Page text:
Mcnicol A.,University of Manitoba |
Agpalza A.,University of Manitoba |
Jackson E.C.G.,University of Manitoba |
Hamzeh-Cognasse H.,Etablissement Francais du Sang EFS Auvergne Loire |
And 5 more authors.
Journal of Thrombosis and Haemostasis | Year: 2011
Background: There is increasing evidence that both chronic and acute infections play a role in the development and progression of atherothrombotic disorders. One potential mechanism is the direct activation of platelets by bacteria. A wide range of bacterial species activate platelets through heterogeneous mechanisms. The oral micro-organism S. sanguinis stimulates platelet aggregation in vitro in a strain-dependent manner, although there are no reports of associated cytokine production. Objective: The aim of the present study was to determine whether platelet activation by S. sanguinis involved the release of pro-inflammatory and immune modulating factors, and whether activation was enhanced by epinephrine. Methods and results: Four strains of S. sanguinis and one of S. gordonii stimulated the release of RANTES, PF4, sCD40L and PDGF-AB, whereas only one S. sanguinis strain caused the release of sCD62p. Epinephrine enhanced S. sanguinis-induced platelet aggregation and phosphorylation of phospholipase Cγ2 and Erk, but inhibited RANTES, PF4, sCD40L and PDGF-AB release. Wortmannin inhibited S. sanguinis-induced aggregation and release; however, only aggregation was partially reversed by epinephrine. Conclusions: The present study demonstrates that platelets respond to S. sanguinis with both prothrombotic and pro-inflammatory/immune-modulating responses. Epinephrine, potentially released in response to infection and/or stress, can significantly enhance the prothrombotic response, thereby providing a putative link between bacteraemia and acute coronary events during stress. In contrast, epinephrine inhibited the pro-inflammatory/immune-modulating response by an undetermined mechanism. © 2011 International Society on Thrombosis and Haemostasis.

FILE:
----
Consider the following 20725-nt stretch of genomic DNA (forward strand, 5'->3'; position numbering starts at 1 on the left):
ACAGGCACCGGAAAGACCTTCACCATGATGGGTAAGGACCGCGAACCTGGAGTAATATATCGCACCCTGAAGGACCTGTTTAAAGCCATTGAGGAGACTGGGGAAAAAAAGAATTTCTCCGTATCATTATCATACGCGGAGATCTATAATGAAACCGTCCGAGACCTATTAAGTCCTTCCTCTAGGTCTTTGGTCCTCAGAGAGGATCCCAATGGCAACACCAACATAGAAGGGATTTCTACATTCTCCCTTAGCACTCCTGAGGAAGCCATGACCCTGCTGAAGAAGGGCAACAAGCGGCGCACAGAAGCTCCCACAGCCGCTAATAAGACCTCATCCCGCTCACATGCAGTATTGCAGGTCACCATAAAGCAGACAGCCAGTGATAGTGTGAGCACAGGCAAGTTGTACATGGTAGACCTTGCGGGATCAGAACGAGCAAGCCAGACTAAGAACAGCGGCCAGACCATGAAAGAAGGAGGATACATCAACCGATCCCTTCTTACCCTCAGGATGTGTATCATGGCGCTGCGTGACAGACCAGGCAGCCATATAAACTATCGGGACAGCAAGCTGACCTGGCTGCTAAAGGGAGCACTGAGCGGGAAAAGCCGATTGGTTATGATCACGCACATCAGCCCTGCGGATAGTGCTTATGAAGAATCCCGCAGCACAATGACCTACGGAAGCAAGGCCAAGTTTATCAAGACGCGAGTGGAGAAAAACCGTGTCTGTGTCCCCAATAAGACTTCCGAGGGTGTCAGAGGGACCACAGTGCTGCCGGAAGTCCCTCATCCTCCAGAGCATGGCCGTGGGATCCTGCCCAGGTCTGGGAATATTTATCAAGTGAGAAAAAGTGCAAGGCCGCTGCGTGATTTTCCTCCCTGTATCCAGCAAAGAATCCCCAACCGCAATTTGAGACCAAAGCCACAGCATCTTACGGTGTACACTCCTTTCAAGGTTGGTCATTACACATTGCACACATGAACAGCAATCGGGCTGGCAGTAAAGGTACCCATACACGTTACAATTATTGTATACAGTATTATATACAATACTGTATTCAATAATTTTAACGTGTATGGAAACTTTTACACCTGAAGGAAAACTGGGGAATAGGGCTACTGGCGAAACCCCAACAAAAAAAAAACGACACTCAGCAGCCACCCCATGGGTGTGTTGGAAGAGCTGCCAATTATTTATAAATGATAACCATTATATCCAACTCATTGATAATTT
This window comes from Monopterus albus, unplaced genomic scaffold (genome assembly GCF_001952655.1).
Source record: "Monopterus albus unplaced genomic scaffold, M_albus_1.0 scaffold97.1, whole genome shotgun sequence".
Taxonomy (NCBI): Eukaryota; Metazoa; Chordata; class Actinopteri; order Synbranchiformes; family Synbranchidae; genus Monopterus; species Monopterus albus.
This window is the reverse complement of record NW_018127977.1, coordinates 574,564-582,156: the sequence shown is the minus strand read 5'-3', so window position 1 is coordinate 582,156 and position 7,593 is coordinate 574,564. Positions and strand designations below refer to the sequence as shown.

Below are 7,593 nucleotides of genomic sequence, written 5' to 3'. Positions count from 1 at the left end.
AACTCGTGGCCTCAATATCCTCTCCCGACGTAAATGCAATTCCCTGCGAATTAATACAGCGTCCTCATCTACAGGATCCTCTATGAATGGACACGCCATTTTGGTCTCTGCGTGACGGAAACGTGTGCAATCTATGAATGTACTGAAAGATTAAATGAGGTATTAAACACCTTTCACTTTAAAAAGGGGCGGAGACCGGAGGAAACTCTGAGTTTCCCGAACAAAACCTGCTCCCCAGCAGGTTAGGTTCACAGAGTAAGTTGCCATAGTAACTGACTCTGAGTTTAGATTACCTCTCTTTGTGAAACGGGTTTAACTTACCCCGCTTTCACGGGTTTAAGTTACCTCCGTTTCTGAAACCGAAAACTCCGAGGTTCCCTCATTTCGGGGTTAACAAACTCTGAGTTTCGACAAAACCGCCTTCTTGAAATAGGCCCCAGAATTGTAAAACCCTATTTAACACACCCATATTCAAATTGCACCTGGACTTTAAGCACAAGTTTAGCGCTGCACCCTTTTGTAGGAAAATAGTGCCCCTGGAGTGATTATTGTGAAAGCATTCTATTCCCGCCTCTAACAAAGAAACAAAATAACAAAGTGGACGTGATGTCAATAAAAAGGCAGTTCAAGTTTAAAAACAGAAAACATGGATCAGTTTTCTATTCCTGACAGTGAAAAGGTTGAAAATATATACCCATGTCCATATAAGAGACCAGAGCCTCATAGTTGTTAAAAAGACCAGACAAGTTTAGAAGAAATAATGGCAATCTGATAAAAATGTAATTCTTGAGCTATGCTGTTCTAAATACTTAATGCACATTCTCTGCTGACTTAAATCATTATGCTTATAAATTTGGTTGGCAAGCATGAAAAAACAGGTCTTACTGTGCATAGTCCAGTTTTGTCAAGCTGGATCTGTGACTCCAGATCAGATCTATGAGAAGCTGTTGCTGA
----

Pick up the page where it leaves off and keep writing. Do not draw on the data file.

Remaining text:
PubMed | Etablissement Francais du Sang EFS Auvergne Loire, U.S. National Institutes of Health and Jean Monnet University
Type: | Journal: BMC immunology | Year: 2015
The concept of the immunogenicity of an antigen is frequently encountered in the context of vaccine development, an area of intense interest currently due to the emergence or re-emergence of infectious pathogens with the potential for worldwide spread. However, the theoretical notion of immunogenicity as discussed in older textbooks of immunology needs reconsideration due to advances in our understanding of immunologic responses. Immunogenicity is a property that can either be a desirable attribute, for example in the generation of an effective protective immunity against infectious pathogens or an undesirable trait, for example when it relates to novel therapeutic compounds and drugs, where an immune response needs to be prevented or inhibited. In this Forum Article, we aimed to revisit the issue of immunogenicity to discuss a series of simple questions relevant to the concept that are frequently rephrased but incompletely resolved in the immunologic literature.
PubMed | Etablissement Francais du Sang EFS Auvergne Loire
Type: | Journal: BMC immunology | Year: 2014
Streptococcus sanguinis (S.sanguinis), a predominant bacterium in the human oral cavity, has been widely associated with the development of infective endocarditis. Platelets play both a haemostatic function and can influence both innate and adaptive immune responses. Previous studies have shown that S.sanguinis can interact with, and activate, platelets.The aim of this study was to determine whether S.sanguinis stimulates the release of matrix metalloproteinases (MMPs) 1, 2 and 9 and the pro-inflammatory mediators SDF-1, VEGF and sCD40L, from platelets and to subsequently pharmacologically address the release mechanism (s). S.sanguinis stimulated the release of MMP-1, SDF-1, VEGF and sCD40L from platelets and inhibitors of cyclooxygenase and phosphatidylinositol 3-kinase, and antagonists of the IIb3 integrin and glycoprotein Ib, each inhibited the secretion of all factors.Therefore the release of MMP-1, SDF-1, VEGF and sCD40L occurs late in the platelet response to S.sanguinis and highlights the complex intracellular signalling pathways stimulated in response to S.sanguinis which lead to haemostasis, MMP and pro-inflammatory mediator secretion.